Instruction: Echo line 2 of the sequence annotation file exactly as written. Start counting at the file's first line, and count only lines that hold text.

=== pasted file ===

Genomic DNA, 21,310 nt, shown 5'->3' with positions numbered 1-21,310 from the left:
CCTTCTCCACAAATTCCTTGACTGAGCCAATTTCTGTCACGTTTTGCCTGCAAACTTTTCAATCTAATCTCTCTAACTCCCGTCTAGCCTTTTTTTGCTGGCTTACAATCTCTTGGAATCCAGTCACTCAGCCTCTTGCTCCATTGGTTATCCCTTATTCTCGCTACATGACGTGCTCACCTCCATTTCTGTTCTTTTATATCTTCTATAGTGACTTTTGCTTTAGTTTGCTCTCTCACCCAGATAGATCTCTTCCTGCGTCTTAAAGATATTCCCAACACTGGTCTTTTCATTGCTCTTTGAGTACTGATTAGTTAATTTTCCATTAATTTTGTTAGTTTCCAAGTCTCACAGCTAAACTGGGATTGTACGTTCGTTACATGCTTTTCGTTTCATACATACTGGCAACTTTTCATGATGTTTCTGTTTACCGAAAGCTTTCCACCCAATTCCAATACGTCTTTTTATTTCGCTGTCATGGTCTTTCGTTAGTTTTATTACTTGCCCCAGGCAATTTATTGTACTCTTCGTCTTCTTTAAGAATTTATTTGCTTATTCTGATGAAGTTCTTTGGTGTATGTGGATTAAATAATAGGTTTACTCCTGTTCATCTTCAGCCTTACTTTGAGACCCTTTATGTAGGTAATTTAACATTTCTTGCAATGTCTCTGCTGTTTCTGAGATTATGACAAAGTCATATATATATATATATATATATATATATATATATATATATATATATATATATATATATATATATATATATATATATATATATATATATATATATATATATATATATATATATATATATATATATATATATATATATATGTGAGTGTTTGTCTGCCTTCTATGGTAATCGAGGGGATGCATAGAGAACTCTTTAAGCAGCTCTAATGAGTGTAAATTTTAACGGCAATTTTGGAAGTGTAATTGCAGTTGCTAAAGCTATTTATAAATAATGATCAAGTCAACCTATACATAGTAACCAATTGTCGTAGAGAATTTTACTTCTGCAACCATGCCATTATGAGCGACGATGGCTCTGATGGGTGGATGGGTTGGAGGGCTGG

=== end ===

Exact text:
CCTTCTCCACAAATTCCTTGACTGAGCCAATTTCTGTCACGTTTTGCCTGCAAACTTTTCAATCTAATCTCTCTAACTCCCGTCTAGCCTTTTTTTGCTGGCTTACAATCTCTTGGAATCCAGTCACTCAGCCTCTTGCTCCATTGGTTATCCCTTATTCTCGCTACATGACGTGCTCACCTCCATTTCTGTTCTTTTATATCTTCTATAGTGACTTTTGCTTTAGTTTGCTCTCTCACCCAGATAGATCTCTTCCTGCGTCTTAAAGATATTCCCAACACTGGTCTTTTCATTGCTCTTTGAGTACTGATTAGTTAATTTTCCATTAATTTTGTTAGTTTCCAAGTCTCACAGCTAAACTGGGATTGTACGTTCGTTACATGCTTTTCGTTTCATACATACTGGCAACTTTTCATGATGTTTCTGTTTACCGAAAGCTTTCCACCCAATTCCAATACGTCTTTTTATTTCGCTGTCATGGTCTTTCGTTAGTTTTATTACTTGCCCCAGGCAATTTATTGTACTCTTCGTCTTCTTTAAGAATTTATTTGCTTATTCTGATGAAGTTCTTTGGTGTATGTGGATTAAATAATAGGTTTACTCCTGTTCATCTTCAGCCTTACTTTGAGACCCTTTATGTAGGTAATTTAACATTTCTTGCAATGTCTCTGCTGTTTCTGAGATTATGACAAAGTCATATATATATATATATATATATATATATATATATATATATATATATATATATATATATATATATATATATATATATATATATATATATATATATATATATATATATATATATATATATATATATATATATATATATATGTGAGTGTTTGTCTGCCTTCTATGGTAATCGAGGGGATGCATAGAGAACTCTTTAAGCAGCTCTAATGAGTGTAAATTTTAACGGCAATTTTGGAAGTGTAATTGCAGTTGCTAAAGCTATTTATAAATAATGATCAAGTCAACCTATACATAGTAACCAATTGTCGTAGAGAATTTTACTTCTGCAACCATGCCATTATGAGCGACGATGGCTCTGATGGGTGGATGGGTTGGAGGGCTGG